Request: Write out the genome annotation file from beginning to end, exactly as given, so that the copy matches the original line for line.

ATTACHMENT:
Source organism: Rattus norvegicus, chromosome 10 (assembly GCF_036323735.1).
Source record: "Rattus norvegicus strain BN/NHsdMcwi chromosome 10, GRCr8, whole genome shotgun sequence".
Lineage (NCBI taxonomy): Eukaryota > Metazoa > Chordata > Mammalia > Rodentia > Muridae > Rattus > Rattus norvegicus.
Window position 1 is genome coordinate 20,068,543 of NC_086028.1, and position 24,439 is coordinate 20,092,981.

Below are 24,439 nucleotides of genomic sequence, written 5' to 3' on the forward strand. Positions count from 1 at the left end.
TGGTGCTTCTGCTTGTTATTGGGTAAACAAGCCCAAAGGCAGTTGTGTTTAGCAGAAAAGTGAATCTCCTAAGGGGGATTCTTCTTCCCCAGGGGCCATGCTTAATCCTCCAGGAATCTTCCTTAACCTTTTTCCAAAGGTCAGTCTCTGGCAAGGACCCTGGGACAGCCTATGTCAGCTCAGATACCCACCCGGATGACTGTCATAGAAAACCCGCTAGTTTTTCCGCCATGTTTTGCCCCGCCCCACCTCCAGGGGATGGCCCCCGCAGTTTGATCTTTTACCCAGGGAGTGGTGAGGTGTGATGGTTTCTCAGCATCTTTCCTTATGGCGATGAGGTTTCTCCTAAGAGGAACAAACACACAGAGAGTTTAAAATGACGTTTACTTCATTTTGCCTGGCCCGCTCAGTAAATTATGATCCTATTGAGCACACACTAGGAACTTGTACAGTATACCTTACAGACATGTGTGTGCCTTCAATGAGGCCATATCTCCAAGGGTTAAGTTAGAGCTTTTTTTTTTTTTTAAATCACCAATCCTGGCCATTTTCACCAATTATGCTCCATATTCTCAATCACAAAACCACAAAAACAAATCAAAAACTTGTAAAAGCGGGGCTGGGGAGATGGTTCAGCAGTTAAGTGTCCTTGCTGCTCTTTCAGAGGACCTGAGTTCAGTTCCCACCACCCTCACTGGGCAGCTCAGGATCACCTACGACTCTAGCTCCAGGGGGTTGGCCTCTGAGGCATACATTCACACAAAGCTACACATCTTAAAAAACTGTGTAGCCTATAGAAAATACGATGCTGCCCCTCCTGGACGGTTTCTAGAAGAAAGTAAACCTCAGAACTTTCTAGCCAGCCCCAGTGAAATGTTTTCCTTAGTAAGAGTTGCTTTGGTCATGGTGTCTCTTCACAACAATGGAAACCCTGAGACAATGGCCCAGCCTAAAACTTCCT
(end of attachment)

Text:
Source organism: Rattus norvegicus, chromosome 10 (assembly GCF_036323735.1).
Source record: "Rattus norvegicus strain BN/NHsdMcwi chromosome 10, GRCr8, whole genome shotgun sequence".
Lineage (NCBI taxonomy): Eukaryota > Metazoa > Chordata > Mammalia > Rodentia > Muridae > Rattus > Rattus norvegicus.
Window position 1 is genome coordinate 20,068,543 of NC_086028.1, and position 24,439 is coordinate 20,092,981.

Below are 24,439 nucleotides of genomic sequence, written 5' to 3' on the forward strand. Positions count from 1 at the left end.
TGGTGCTTCTGCTTGTTATTGGGTAAACAAGCCCAAAGGCAGTTGTGTTTAGCAGAAAAGTGAATCTCCTAAGGGGGATTCTTCTTCCCCAGGGGCCATGCTTAATCCTCCAGGAATCTTCCTTAACCTTTTTCCAAAGGTCAGTCTCTGGCAAGGACCCTGGGACAGCCTATGTCAGCTCAGATACCCACCCGGATGACTGTCATAGAAAACCCGCTAGTTTTTCCGCCATGTTTTGCCCCGCCCCACCTCCAGGGGATGGCCCCCGCAGTTTGATCTTTTACCCAGGGAGTGGTGAGGTGTGATGGTTTCTCAGCATCTTTCCTTATGGCGATGAGGTTTCTCCTAAGAGGAACAAACACACAGAGAGTTTAAAATGACGTTTACTTCATTTTGCCTGGCCCGCTCAGTAAATTATGATCCTATTGAGCACACACTAGGAACTTGTACAGTATACCTTACAGACATGTGTGTGCCTTCAATGAGGCCATATCTCCAAGGGTTAAGTTAGAGCTTTTTTTTTTTTTTAAATCACCAATCCTGGCCATTTTCACCAATTATGCTCCATATTCTCAATCACAAAACCACAAAAACAAATCAAAAACTTGTAAAAGCGGGGCTGGGGAGATGGTTCAGCAGTTAAGTGTCCTTGCTGCTCTTTCAGAGGACCTGAGTTCAGTTCCCACCACCCTCACTGGGCAGCTCAGGATCACCTACGACTCTAGCTCCAGGGGGTTGGCCTCTGAGGCATACATTCACACAAAGCTACACATCTTAAAAAACTGTGTAGCCTATAGAAAATACGATGCTGCCCCTCCTGGACGGTTTCTAGAAGAAAGTAAACCTCAGAACTTTCTAGCCAGCCCCAGTGAAATGTTTTCCTTAGTAAGAGTTGCTTTGGTCATGGTGTCTCTTCACAACAATGGAAACCCTGAGACAATGGCCCAGCCTAAAACTTCCT